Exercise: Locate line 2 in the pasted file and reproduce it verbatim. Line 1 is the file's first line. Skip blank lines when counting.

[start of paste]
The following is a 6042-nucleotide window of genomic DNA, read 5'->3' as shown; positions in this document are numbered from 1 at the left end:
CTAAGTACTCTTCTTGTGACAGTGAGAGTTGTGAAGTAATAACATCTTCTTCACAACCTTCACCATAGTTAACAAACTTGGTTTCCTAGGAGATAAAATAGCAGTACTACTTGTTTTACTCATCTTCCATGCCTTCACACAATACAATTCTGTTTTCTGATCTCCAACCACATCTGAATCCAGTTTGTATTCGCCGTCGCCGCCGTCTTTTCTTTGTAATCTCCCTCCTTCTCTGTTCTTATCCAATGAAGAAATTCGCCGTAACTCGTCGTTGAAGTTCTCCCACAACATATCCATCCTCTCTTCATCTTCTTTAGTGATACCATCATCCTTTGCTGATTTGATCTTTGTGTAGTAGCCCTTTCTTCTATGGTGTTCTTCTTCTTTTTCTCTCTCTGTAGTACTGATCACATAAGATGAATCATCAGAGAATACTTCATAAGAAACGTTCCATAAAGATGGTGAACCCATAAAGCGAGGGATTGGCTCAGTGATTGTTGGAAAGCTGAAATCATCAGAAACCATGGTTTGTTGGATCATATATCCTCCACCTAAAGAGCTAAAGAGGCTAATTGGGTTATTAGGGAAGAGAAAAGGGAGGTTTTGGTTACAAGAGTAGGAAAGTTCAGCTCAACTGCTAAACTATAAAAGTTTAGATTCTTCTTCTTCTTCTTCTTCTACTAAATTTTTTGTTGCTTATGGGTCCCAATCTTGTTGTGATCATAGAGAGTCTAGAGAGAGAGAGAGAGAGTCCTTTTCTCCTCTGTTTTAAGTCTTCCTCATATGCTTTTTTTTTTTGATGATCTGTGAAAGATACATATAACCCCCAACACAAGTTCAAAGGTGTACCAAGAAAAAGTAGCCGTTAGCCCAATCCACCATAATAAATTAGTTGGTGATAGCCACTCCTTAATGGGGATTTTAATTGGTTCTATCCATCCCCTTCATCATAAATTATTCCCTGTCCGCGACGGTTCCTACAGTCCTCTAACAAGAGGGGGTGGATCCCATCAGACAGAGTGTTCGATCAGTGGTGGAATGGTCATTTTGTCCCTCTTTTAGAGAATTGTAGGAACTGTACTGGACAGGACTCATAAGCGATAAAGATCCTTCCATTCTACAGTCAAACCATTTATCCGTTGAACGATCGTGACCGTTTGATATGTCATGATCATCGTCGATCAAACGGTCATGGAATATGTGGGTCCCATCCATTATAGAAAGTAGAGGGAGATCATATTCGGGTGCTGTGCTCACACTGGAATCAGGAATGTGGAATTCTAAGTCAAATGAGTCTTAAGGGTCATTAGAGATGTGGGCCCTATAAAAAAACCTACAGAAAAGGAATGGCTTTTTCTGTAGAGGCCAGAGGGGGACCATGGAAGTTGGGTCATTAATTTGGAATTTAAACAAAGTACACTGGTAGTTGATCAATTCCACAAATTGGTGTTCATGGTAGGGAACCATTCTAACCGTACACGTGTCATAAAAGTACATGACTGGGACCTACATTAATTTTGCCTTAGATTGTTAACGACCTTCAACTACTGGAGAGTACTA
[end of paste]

CTAAGTACTCTTCTTGTGACAGTGAGAGTTGTGAAGTAATAACATCTTCTTCACAACCTTCACCATAGTTAACAAACTTGGTTTCCTAGGAGATAAAATAGCAGTACTACTTGTTTTACTCATCTTCCATGCCTTCACACAATACAATTCTGTTTTCTGATCTCCAACCACATCTGAATCCAGTTTGTATTCGCCGTCGCCGCCGTCTTTTCTTTGTAATCTCCCTCCTTCTCTGTTCTTATCCAATGAAGAAATTCGCCGTAACTCGTCGTTGAAGTTCTCCCACAACATATCCATCCTCTCTTCATCTTCTTTAGTGATACCATCATCCTTTGCTGATTTGATCTTTGTGTAGTAGCCCTTTCTTCTATGGTGTTCTTCTTCTTTTTCTCTCTCTGTAGTACTGATCACATAAGATGAATCATCAGAGAATACTTCATAAGAAACGTTCCATAAAGATGGTGAACCCATAAAGCGAGGGATTGGCTCAGTGATTGTTGGAAAGCTGAAATCATCAGAAACCATGGTTTGTTGGATCATATATCCTCCACCTAAAGAGCTAAAGAGGCTAATTGGGTTATTAGGGAAGAGAAAAGGGAGGTTTTGGTTACAAGAGTAGGAAAGTTCAGCTCAACTGCTAAACTATAAAAGTTTAGATTCTTCTTCTTCTTCTTCTTCTACTAAATTTTTTGTTGCTTATGGGTCCCAATCTTGTTGTGATCATAGAGAGTCTAGAGAGAGAGAGAGAGAGTCCTTTTCTCCTCTGTTTTAAGTCTTCCTCATATGCTTTTTTTTTTTGATGATCTGTGAAAGATACATATAACCCCCAACACAAGTTCAAAGGTGTACCAAGAAAAAGTAGCCGTTAGCCCAATCCACCATAATAAATTAGTTGGTGATAGCCACTCCTTAATGGGGATTTTAATTGGTTCTATCCATCCCCTTCATCATAAATTATTCCCTGTCCGCGACGGTTCCTACAGTCCTCTAACAAGAGGGGGTGGATCCCATCAGACAGAGTGTTCGATCAGTGGTGGAATGGTCATTTTGTCCCTCTTTTAGAGAATTGTAGGAACTGTACTGGACAGGACTCATAAGCGATAAAGATCCTTCCATTCTACAGTCAAACCATTTATCCGTTGAACGATCGTGACCGTTTGATATGTCATGATCATCGTCGATCAAACGGTCATGGAATATGTGGGTCCCATCCATTATAGAAAGTAGAGGGAGATCATATTCGGGTGCTGTGCTCACACTGGAATCAGGAATGTGGAATTCTAAGTCAAATGAGTCTTAAGGGTCATTAGAGATGTGGGCCCTATAAAAAAACCTACAGAAAAGGAATGGCTTTTTCTGTAGAGGCCAGAGGGGGACCATGGAAGTTGGGTCATTAATTTGGAATTTAAACAAAGTACACTGGTAGTTGATCAATTCCACAAATTGGTGTTCATGGTAGGGAACCATTCTAACCGTACACGTGTCATAAAAGTACATGACTGGGACCTACATTAATTTTGCCTTAGATTGTTAACGACCTTCAACTACTGGAGAGTACTA